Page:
Sykes-Picot, of course refers to the secret agreement drawn up by two British and French diplomats — Sir Mark Sykes and Francois George-Picot — at the end of Word War I dividing the spoils of the Ottoman Empires between Britain and France by drawing straight lines in the sand.

To this day, many Arabs refuse to accept that division and think of “Syria” as “Greater Syria.” Some go so far as to include the Arab countries of North Africa – which from the Nile to the Euphrates forms ‘the Fertile Crescent,” the symbol of many Muslim countries from Tunisia to Turkey. And some even go as far as including the island of Cyprus, saying it represents the star next to the crescent.

Given that, anyone who thinks ISIS will stop with Iraq is delusional.

via Zero Hedge Tyler Durden

Hillary Distances Herself From Obama Over Iraq, Iran, Syria, Russia, The IRS And NSA

You name the Obama administration scandal/screw-up and Hillary Clinton is distancing herself from it as she prepares to run in 2016 on a clean slate of 'well, I would have done it better/different'. As Reuters reports, recent interviews on Fox and CNN show her claiming she tried but failed to persuade Obama to arm the rebels fighting Syrian President Bashar al-Assad; that NSA spying was "absolutely uncalled for"; and that "changes need to be made at the IRS" seemingly disagreeing with Obama's claims that it was a "phony scandal." With friends (party colleagues) like this, who needs enemies.


As Reuters reports,

Potential Democratic presidential candidate Hillary Clinton pointed out her differences with President Barack Obama on Tuesday…


The former secretary of state said she, along with the then heads of the Pentagon and CIA tried but failed to persuade Obama to arm the rebels fighting Syrian President Bashar al-Assad, but that the White House resisted.


"It's very difficult, in retrospect, to say that would have prevented this," she said. She said it is too soon to tell whether American policy in Syria was a failure.

Iran and Russia

The former secretary of state, senator and first lady has been offering views that differ from Obama's on foreign policy in recent months, including on issues such as Iran's nuclear program and dealings with Russian President Vladimir Putin.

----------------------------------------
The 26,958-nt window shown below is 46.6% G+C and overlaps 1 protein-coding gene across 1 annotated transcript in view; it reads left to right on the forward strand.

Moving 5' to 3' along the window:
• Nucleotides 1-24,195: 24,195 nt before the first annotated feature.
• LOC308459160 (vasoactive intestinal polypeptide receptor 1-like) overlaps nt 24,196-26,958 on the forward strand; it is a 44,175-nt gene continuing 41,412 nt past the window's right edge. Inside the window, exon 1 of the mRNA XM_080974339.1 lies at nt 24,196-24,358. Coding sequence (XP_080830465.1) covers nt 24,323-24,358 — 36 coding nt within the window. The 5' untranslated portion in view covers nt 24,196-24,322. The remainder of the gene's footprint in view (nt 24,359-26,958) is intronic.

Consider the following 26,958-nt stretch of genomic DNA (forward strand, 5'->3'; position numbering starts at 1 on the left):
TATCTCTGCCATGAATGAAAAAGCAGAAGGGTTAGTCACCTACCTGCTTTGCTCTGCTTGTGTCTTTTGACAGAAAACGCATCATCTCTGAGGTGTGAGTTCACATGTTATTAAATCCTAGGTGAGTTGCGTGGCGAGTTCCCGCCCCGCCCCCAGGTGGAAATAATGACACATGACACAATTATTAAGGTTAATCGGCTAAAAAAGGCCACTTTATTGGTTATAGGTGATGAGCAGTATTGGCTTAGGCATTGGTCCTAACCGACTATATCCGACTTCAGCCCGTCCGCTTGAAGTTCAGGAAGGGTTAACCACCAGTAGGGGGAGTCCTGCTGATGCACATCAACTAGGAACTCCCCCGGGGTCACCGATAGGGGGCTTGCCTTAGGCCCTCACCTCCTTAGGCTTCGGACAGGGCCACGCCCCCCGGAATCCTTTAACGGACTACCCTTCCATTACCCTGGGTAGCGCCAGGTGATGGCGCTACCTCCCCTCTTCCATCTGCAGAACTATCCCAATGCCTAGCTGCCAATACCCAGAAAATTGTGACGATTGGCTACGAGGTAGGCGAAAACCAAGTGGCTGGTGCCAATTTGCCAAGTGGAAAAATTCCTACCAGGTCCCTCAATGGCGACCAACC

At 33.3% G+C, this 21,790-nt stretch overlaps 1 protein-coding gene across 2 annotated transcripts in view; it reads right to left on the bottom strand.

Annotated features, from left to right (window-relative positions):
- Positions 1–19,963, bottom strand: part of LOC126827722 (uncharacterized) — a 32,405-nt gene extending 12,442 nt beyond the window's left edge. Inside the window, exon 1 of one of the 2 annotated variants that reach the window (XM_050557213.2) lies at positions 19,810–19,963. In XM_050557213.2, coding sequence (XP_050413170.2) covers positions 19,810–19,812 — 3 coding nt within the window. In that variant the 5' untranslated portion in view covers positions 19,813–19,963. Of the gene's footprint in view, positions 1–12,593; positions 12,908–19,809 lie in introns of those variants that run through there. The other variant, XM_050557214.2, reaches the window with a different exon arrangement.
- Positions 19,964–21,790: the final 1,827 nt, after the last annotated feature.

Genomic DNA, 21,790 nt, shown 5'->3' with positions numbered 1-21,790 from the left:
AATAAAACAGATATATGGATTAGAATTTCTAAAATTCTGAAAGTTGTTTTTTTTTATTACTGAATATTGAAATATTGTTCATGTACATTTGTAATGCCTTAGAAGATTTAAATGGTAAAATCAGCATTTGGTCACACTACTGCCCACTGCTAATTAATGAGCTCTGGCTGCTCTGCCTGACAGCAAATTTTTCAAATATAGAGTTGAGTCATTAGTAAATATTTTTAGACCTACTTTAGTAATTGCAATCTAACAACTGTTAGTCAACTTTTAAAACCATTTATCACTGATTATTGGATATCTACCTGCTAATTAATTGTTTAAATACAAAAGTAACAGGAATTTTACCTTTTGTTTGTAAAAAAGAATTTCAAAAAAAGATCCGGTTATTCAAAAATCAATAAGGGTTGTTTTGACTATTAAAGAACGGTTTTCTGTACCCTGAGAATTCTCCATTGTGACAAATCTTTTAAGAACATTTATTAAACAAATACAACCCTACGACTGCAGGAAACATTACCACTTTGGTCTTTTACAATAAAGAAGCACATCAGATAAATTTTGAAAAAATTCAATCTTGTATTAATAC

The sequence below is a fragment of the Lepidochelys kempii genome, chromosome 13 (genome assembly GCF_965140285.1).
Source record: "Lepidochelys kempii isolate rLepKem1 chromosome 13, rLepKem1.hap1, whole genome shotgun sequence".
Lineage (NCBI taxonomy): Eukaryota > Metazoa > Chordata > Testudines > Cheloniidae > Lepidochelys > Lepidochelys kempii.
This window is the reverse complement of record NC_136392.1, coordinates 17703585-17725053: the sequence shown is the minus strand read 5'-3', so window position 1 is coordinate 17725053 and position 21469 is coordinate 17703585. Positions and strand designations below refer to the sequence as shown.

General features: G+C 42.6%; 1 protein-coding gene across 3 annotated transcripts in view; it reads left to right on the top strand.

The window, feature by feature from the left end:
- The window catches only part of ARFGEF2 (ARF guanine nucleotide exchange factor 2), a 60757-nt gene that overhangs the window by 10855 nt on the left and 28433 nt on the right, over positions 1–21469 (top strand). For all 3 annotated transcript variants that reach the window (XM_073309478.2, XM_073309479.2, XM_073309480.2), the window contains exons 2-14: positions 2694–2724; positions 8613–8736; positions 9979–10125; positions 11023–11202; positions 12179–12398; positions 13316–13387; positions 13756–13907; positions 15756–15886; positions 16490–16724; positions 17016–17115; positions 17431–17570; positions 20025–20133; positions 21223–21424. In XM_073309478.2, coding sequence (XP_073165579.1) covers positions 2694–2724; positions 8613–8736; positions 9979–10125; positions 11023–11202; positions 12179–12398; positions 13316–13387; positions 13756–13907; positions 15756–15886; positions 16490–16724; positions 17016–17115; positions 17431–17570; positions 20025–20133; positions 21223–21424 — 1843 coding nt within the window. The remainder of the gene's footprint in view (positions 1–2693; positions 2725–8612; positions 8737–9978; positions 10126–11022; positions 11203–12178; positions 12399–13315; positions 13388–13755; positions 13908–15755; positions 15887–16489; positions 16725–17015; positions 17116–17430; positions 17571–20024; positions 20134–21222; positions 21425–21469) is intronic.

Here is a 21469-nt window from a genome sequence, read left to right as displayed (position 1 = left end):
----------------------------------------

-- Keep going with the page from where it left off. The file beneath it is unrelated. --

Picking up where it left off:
Clinton also said German Chancellor Angela Merkel had every right to be upset with disclosures that the National Security Agency had listened in on her cellphone as part of its large-scale surveillance of electronic communications in Germany.


"It was absolutely uncalled for," Clinton said, adding "That has nothing has to do with Angela Merkel's cellphone, and that should be off limits."


Fox News also asked Clinton about accusations that the Internal Revenue Service targeted the tax status of organizations with names linked to the conservative Tea Party movement and if she agreed with Obama's characterization that it was a "phony scandal."


"I think that any time the IRS is involved for many people it's a real scandal," she said. "And I think, though, that there are some changes that rightly need to be made to what is being said and I assume that the inquiry will continue.

With party colleagues and friends like this, who needs enemies…

Of course, other political allies are riding to Obama's defense… (via The Hill)

Senate Majority Leader Harry Reid (D-Nev.) said Republicans are wrong for blaming President Obama for the civil war in Iraq.


“This is an Iraqi civil war, and it’s time for the Iraqis to solve it themselves,” Reid said on the Senate floor Wednesday morning. “Those who say President Obama pulled troops from Iraqi too quickly are wrong and out of step with the rest of America. … It’s not worth the blood of the U.S. soldiers and the money of U.S. taxpayers.”


via Zero Hedge Tyler Durden

David Petraeus Warns Obama “There Is Great Risk” In Military Involvement With Iraq

The Army general who oversaw the U.S. military’s surge of troops into Iraq in 2007 issued a stark warning Wednesday on any further military action. As WaPo reports, Retired Gen. David Petraeus says a number of preconditions should be met before Washington intervenes in the growing crisis – the United States should not offer military support unless Iraqi Prime Minister Nouri al-Maliki (whoc has stated “it’s too late for regret,” is able to adjust political conditions there so that his Shiite-led government is seen as fair and representative throughout the country. The bottom line, he warns, “this cannot be the United States being the air force for Shia militias or a Shia on Sunni Arab fight. It has to be a fight of all of Iraq against extremists.”


As The Spectator reports,